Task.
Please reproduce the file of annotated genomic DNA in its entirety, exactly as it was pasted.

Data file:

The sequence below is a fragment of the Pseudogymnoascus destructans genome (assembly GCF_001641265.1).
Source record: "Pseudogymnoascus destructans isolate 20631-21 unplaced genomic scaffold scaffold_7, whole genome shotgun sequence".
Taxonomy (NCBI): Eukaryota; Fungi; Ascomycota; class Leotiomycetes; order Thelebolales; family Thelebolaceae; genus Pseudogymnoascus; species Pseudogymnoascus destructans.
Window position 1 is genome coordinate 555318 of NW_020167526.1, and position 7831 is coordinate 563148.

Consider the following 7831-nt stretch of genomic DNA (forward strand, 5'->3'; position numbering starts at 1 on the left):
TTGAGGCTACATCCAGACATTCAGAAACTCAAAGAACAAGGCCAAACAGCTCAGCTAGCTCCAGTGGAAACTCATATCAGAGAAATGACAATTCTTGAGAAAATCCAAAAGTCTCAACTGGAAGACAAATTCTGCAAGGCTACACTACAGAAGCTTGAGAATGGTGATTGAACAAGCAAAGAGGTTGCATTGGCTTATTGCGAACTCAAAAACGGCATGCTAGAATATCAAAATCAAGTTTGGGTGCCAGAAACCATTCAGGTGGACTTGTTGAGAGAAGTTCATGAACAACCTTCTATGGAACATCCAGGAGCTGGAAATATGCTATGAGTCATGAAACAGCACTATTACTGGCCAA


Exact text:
The sequence below is a fragment of the Pseudogymnoascus destructans genome (assembly GCF_001641265.1).
Source record: "Pseudogymnoascus destructans isolate 20631-21 unplaced genomic scaffold scaffold_7, whole genome shotgun sequence".
Taxonomy (NCBI): Eukaryota; Fungi; Ascomycota; class Leotiomycetes; order Thelebolales; family Thelebolaceae; genus Pseudogymnoascus; species Pseudogymnoascus destructans.
Window position 1 is genome coordinate 555318 of NW_020167526.1, and position 7831 is coordinate 563148.

Consider the following 7831-nt stretch of genomic DNA (forward strand, 5'->3'; position numbering starts at 1 on the left):
TTGAGGCTACATCCAGACATTCAGAAACTCAAAGAACAAGGCCAAACAGCTCAGCTAGCTCCAGTGGAAACTCATATCAGAGAAATGACAATTCTTGAGAAAATCCAAAAGTCTCAACTGGAAGACAAATTCTGCAAGGCTACACTACAGAAGCTTGAGAATGGTGATTGAACAAGCAAAGAGGTTGCATTGGCTTATTGCGAACTCAAAAACGGCATGCTAGAATATCAAAATCAAGTTTGGGTGCCAGAAACCATTCAGGTGGACTTGTTGAGAGAAGTTCATGAACAACCTTCTATGGAACATCCAGGAGCTGGAAATATGCTATGAGTCATGAAACAGCACTATTACTGGCCAA